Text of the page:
Her humility, then, she says, was the one quality beyond all others for which God looked upon her. She was noble and high born, but God did not regard her noble or royal blood and high rank, for He looketh on those things, that are lowly, and regardeth the lofty afar off. She was beautiful, but beauty is vain. She might have been powerful, but He it is that humbles the mighty. She might have been wise, but God chooses the foolish things of this world to confound the wise. Her virginity was beautiful in His eyes, yet it was not that that He looked upon. Nor could He have regarded her prudence, or riches in this world, nor the fact that she had been sanctified in the womb, nor her gifts of prayer and contemplation, nor her watchfulness over her senses, nor even her faith, nor her hope, nor her most wonderful charity. And so she leaves these virtues unspoken of, and says only, “He hath regarded the humility of His handmaid, for behold from henceforth all generations shall call me blessed.”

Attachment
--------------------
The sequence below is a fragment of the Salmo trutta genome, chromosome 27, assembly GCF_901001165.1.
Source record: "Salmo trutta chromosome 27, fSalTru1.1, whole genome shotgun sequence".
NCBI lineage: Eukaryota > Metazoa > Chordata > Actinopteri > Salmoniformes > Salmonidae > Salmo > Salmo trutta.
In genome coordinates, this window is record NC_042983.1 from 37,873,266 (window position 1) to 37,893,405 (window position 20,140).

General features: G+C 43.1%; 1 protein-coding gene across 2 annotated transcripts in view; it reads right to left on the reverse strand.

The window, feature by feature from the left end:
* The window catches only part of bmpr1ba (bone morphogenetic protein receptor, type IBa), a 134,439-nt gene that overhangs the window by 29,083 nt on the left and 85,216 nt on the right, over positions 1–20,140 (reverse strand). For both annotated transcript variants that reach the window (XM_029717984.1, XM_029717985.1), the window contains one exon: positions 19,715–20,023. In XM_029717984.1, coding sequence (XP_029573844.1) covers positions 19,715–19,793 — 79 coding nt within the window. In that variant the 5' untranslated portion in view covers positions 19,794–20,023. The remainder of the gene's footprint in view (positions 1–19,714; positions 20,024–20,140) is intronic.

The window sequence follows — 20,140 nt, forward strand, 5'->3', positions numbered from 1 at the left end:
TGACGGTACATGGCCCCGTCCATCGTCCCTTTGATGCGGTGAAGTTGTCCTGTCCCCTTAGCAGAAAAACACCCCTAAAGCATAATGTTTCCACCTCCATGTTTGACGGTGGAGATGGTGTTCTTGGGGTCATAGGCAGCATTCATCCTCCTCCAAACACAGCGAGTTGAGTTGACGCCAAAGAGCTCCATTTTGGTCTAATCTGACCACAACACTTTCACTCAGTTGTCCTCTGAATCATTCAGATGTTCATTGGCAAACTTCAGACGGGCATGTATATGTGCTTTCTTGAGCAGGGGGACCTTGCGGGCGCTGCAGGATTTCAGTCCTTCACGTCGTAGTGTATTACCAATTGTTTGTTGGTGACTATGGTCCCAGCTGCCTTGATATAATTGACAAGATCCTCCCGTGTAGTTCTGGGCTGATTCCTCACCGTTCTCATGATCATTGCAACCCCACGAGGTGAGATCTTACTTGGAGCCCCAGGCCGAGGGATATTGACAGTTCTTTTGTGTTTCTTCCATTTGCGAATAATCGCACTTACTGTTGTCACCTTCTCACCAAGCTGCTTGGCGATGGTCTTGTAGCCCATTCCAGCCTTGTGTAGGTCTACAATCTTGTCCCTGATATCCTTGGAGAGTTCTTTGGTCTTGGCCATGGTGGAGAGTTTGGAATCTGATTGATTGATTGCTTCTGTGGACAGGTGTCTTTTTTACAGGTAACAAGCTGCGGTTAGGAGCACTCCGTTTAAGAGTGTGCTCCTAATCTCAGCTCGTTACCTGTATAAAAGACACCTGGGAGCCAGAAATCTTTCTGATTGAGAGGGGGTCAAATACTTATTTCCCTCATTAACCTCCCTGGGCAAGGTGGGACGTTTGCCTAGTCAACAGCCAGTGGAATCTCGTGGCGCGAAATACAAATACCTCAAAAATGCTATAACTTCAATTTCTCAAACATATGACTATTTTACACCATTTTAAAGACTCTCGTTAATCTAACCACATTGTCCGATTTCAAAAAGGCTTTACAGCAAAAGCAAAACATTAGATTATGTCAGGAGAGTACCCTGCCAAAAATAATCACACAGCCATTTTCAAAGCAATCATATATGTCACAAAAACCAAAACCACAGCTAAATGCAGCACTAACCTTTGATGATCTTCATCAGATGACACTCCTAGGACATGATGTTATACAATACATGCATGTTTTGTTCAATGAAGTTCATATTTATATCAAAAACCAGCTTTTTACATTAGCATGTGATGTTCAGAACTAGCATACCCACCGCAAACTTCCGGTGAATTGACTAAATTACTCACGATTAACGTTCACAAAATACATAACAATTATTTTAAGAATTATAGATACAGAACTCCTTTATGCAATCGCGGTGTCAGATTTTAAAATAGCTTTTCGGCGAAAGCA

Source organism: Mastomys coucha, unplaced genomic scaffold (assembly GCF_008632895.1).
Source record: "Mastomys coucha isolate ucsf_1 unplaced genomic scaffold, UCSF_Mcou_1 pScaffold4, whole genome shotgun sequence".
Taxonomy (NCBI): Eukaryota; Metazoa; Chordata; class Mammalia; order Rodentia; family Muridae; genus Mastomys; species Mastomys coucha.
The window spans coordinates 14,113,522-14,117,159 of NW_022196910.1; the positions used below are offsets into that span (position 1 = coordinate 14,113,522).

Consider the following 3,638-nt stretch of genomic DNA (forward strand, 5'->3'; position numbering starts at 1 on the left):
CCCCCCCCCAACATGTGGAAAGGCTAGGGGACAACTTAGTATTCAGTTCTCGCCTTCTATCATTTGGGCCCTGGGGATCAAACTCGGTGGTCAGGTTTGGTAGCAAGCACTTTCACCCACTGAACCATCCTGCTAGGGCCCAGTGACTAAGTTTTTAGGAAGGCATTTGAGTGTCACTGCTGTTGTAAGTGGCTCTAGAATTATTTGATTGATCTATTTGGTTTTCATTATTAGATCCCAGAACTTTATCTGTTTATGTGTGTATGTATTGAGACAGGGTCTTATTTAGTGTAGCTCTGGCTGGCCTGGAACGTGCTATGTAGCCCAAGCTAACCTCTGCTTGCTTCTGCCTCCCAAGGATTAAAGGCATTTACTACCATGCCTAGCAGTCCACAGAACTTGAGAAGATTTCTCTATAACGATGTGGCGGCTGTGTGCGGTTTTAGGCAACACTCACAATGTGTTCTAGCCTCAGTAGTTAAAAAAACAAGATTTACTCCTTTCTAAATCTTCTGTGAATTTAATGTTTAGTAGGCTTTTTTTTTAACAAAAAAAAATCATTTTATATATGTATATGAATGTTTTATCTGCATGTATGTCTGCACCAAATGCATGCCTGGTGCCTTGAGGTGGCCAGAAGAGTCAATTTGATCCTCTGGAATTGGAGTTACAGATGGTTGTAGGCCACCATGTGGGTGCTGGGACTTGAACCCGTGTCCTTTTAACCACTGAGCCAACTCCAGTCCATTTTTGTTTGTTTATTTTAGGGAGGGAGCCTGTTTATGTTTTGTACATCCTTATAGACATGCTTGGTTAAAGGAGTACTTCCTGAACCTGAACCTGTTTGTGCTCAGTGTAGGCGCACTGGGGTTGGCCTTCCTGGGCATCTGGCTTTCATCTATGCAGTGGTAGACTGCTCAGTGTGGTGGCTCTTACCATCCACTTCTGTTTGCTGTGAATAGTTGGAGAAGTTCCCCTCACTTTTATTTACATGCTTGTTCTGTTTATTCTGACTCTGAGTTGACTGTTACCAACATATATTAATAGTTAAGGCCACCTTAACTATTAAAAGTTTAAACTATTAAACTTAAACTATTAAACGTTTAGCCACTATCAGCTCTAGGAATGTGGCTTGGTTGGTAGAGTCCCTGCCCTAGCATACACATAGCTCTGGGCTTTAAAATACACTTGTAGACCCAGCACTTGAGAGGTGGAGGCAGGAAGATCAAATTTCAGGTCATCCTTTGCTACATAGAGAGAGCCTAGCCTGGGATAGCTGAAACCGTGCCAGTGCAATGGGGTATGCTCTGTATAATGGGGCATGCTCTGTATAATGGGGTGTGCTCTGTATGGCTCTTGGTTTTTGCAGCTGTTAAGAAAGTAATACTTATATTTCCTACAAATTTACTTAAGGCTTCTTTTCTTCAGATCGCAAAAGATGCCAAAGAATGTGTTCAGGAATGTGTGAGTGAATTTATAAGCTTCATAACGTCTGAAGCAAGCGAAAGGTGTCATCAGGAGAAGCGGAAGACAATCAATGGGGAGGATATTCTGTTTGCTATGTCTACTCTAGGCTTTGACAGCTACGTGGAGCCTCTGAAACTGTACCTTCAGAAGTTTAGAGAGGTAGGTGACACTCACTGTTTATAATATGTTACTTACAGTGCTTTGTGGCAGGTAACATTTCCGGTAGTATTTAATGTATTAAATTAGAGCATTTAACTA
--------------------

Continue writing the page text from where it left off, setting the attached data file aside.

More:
St. Bernardine says that, by all generations, our Lady means to signify the dwellers in Heaven and on earth and under the earth. For the angels have seen their fall repaired through her, and men have been reconciled to God through her, and the captives detained in Limbus and in Purgatory have been set free through her. So her canticle embraces the future as well as the past and the present, and takes in the course of the world until the end, and the thanksgivings and joys of angels, as well of men, for the grace which has been bestowed upon her. “For He that is mighty hath done great things to me, and holy is His name,” that is, it seems, He that is mighty and Whose Name is holy, the Omnipotent and the Most Holy, hath done to me and in me great things–great things even in regard to His omnipotence and His holiness, so that He Himself cannot surpass in any created being or thing those most wonderful things of might and of sanctity which He hath done to me His handmaid.